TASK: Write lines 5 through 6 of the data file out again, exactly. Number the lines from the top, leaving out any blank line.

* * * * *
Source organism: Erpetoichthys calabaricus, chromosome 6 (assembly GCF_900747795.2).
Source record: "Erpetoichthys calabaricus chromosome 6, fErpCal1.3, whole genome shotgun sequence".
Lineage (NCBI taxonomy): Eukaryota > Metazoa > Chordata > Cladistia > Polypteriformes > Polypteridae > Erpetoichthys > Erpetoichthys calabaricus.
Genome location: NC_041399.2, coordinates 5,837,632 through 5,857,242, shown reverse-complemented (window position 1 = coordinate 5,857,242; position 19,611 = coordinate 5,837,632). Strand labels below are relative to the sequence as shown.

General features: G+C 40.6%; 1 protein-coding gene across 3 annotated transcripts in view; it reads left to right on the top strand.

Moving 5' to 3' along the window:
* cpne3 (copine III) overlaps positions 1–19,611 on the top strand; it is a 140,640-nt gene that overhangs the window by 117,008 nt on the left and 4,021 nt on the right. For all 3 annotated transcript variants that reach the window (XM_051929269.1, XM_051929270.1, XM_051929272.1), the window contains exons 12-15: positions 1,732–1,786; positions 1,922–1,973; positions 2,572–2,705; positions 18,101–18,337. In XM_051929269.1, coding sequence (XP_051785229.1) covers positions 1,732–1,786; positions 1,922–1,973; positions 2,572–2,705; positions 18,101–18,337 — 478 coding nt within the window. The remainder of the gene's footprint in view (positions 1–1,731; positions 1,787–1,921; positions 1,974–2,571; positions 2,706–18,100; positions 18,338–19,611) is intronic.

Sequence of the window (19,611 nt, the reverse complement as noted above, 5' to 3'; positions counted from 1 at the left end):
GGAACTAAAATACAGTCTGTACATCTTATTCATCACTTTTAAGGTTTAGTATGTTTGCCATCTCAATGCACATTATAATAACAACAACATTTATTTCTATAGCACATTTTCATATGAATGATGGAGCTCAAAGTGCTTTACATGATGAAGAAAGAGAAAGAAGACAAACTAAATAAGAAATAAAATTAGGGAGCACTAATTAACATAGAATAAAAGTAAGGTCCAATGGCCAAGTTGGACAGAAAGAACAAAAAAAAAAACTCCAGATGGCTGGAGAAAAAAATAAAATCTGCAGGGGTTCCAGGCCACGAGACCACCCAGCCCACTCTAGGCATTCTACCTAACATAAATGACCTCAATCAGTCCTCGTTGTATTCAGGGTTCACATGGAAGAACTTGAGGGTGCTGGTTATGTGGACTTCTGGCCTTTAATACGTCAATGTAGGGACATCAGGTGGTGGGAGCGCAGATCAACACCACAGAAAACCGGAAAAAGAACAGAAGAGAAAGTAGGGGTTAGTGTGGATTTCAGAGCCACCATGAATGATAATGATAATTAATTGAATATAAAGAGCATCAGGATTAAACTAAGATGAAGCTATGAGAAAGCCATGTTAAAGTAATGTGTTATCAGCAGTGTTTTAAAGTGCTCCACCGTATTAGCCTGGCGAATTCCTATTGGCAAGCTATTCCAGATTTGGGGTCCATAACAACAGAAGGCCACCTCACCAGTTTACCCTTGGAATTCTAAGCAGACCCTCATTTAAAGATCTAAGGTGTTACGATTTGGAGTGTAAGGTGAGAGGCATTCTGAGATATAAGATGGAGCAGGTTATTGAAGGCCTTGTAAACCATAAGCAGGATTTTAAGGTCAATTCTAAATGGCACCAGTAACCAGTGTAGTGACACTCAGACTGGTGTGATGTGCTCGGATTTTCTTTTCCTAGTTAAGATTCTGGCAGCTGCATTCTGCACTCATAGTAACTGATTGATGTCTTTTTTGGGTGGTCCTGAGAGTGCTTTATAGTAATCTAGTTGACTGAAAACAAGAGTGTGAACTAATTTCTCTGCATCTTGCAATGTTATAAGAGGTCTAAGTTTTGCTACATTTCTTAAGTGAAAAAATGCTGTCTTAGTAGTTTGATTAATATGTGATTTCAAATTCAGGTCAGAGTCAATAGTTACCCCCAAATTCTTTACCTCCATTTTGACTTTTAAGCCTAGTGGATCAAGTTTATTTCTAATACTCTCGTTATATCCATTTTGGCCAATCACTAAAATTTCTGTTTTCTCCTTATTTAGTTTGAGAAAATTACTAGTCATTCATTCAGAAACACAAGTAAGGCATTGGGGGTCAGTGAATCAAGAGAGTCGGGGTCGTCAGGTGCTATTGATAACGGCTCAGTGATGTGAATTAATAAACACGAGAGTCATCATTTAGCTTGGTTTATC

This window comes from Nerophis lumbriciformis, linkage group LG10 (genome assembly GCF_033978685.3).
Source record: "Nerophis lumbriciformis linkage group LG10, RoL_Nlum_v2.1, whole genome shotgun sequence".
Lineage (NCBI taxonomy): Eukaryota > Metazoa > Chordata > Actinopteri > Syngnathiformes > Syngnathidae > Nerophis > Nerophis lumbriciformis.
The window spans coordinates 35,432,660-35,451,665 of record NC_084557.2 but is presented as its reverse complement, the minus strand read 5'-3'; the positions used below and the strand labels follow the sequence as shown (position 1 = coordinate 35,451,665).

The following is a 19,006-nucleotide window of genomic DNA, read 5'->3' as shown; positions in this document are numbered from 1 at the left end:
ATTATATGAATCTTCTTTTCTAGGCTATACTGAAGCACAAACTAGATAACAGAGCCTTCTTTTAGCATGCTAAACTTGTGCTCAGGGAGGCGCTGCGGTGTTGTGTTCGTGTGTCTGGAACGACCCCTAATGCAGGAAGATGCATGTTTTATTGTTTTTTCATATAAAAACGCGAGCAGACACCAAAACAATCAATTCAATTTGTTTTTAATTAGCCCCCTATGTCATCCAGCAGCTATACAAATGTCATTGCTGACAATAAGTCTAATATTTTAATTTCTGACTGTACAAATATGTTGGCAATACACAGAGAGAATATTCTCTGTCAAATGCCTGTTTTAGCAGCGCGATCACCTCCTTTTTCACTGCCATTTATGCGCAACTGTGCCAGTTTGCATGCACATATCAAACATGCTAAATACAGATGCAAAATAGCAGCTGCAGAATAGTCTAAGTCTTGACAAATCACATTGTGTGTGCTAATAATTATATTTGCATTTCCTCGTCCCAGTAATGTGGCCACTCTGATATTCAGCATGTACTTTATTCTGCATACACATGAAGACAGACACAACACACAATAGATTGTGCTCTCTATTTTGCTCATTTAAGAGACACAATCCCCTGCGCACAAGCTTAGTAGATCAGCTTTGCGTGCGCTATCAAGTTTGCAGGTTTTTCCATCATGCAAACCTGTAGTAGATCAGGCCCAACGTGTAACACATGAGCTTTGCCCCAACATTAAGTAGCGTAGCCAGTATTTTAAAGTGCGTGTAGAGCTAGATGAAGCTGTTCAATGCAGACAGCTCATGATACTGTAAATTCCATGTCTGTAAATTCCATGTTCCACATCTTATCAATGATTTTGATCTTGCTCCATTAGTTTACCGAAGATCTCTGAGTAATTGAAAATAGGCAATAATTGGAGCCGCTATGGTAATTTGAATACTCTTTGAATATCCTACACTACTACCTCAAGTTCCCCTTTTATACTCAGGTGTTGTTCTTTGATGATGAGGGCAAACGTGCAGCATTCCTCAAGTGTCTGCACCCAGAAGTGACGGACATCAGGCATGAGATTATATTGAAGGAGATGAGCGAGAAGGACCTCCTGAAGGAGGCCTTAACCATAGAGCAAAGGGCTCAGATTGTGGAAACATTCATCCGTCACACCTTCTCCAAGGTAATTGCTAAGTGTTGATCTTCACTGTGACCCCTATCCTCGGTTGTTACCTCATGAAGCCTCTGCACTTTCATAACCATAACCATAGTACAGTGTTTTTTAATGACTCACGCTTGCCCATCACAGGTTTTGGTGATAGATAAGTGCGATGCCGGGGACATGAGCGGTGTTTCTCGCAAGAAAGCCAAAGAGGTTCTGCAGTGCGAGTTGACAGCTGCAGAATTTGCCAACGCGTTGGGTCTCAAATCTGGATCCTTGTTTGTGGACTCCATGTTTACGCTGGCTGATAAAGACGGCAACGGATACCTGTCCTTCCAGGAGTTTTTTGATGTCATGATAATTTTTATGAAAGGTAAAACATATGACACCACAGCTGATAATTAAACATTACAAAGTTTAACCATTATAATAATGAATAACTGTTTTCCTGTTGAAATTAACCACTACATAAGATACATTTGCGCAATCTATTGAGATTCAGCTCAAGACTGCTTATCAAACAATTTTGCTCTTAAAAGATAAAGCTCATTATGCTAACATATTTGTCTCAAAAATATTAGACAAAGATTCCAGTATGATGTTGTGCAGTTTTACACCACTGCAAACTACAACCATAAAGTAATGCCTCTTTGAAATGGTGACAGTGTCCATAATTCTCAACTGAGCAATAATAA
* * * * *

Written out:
General features: G+C 40.6%; 1 protein-coding gene across 3 annotated transcripts in view; it reads left to right on the top strand.

Moving 5' to 3' along the window: